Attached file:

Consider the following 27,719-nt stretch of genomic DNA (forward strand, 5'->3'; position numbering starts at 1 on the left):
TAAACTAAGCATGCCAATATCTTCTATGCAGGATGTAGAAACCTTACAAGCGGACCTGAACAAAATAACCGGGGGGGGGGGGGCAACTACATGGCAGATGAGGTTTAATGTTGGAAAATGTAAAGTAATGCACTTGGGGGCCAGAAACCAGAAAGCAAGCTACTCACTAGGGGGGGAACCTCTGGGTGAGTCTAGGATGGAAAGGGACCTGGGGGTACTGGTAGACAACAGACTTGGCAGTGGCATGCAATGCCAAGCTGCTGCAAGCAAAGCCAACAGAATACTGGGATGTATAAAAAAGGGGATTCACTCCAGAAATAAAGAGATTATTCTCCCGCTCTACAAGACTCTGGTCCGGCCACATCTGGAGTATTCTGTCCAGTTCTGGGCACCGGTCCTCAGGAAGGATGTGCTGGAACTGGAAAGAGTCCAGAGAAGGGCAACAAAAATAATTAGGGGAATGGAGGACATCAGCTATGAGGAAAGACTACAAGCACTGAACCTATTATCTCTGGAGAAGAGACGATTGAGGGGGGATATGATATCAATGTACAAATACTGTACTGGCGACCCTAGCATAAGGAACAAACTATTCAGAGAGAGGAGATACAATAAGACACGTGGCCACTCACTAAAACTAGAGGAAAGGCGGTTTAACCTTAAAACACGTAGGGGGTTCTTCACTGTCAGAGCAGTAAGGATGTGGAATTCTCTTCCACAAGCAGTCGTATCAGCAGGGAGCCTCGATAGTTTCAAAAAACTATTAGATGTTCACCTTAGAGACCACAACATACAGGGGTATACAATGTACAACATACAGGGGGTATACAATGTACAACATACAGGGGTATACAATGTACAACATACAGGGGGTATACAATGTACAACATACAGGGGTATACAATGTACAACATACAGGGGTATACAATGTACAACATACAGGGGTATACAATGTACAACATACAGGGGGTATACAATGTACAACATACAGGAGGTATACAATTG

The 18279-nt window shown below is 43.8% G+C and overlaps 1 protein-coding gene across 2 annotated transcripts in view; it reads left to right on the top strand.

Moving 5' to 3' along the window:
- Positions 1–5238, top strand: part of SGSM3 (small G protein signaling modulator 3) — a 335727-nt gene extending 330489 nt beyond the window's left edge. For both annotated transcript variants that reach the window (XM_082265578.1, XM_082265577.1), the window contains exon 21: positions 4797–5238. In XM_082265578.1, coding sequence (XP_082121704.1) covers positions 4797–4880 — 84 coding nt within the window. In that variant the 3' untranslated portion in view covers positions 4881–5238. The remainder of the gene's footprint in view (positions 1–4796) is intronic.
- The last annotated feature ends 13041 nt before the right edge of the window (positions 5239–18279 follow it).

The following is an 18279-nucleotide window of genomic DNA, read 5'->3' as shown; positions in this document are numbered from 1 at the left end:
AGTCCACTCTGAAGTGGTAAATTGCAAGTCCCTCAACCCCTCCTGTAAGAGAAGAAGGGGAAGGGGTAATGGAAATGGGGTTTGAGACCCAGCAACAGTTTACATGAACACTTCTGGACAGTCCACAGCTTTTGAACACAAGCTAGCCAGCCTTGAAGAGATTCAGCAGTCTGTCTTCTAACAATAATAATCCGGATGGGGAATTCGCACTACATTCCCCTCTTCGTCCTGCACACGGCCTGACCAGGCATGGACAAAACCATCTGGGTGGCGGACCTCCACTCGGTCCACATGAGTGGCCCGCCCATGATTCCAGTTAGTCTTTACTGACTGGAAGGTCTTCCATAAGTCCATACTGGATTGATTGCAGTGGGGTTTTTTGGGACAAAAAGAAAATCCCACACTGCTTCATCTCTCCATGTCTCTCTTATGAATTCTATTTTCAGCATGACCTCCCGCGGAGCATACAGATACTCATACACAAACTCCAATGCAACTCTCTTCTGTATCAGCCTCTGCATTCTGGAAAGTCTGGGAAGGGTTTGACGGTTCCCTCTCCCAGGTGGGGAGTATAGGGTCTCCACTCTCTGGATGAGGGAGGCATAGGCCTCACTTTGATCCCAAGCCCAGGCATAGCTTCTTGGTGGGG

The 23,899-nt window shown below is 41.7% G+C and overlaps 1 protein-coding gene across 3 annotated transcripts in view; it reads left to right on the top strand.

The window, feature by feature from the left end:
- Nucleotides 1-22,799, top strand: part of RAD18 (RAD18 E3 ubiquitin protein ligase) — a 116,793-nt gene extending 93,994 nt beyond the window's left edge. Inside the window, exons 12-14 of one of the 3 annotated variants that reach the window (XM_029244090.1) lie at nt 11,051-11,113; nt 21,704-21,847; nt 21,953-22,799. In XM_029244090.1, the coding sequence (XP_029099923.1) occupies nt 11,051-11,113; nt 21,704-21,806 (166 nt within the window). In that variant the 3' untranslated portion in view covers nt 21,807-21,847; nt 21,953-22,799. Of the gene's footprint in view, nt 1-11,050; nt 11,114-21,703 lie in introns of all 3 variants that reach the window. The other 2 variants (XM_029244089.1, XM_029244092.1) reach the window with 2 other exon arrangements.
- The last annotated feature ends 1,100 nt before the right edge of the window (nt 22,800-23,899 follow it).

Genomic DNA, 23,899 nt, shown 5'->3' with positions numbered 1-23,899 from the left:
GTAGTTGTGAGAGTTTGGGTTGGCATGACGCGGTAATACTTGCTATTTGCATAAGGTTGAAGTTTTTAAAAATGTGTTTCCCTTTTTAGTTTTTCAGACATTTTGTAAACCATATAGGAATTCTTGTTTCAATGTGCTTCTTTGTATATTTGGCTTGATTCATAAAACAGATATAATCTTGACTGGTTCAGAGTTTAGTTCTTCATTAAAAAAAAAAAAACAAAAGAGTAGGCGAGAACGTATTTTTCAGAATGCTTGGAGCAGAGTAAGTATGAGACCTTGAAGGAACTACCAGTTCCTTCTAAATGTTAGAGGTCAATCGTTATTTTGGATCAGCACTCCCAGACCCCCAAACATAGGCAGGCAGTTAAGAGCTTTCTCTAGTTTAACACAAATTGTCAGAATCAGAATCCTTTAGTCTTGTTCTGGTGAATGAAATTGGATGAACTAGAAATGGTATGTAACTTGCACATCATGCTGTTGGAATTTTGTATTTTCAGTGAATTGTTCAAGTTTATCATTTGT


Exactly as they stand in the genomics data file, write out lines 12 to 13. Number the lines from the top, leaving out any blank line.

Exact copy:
- The last annotated feature ends 1,100 nt before the right edge of the window (nt 22,800-23,899 follow it).

Genomic DNA, 23,899 nt, shown 5'->3' with positions numbered 1-23,899 from the left: